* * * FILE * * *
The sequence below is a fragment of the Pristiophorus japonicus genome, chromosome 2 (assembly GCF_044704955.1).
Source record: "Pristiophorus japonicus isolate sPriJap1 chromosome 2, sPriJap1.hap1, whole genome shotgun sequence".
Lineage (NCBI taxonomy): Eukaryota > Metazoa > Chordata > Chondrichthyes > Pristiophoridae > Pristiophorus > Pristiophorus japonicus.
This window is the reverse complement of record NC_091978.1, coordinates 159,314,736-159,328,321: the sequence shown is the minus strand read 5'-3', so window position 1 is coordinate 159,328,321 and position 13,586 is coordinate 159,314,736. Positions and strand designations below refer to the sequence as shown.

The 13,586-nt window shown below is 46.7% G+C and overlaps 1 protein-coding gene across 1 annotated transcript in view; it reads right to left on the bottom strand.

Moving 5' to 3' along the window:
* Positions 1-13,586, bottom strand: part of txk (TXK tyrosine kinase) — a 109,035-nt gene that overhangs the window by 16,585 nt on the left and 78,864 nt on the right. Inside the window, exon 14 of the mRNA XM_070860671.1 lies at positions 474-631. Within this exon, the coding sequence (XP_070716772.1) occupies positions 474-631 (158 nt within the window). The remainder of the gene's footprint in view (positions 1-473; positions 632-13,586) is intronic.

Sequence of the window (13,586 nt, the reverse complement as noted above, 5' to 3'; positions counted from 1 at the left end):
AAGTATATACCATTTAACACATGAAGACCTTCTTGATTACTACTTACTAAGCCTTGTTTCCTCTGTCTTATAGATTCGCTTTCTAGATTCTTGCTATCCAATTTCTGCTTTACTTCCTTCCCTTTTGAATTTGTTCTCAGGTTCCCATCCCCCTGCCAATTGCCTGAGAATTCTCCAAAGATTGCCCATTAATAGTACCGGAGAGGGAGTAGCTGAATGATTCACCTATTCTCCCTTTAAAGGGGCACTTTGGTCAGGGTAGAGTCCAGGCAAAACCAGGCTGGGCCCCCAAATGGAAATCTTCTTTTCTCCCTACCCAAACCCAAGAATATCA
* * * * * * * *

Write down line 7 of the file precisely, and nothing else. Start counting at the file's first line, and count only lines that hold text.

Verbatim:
* Positions 1-13,586, bottom strand: part of txk (TXK tyrosine kinase) — a 109,035-nt gene that overhangs the window by 16,585 nt on the left and 78,864 nt on the right. Inside the window, exon 14 of the mRNA XM_070860671.1 lies at positions 474-631. Within this exon, the coding sequence (XP_070716772.1) occupies positions 474-631 (158 nt within the window). The remainder of the gene's footprint in view (positions 1-473; positions 632-13,586) is intronic.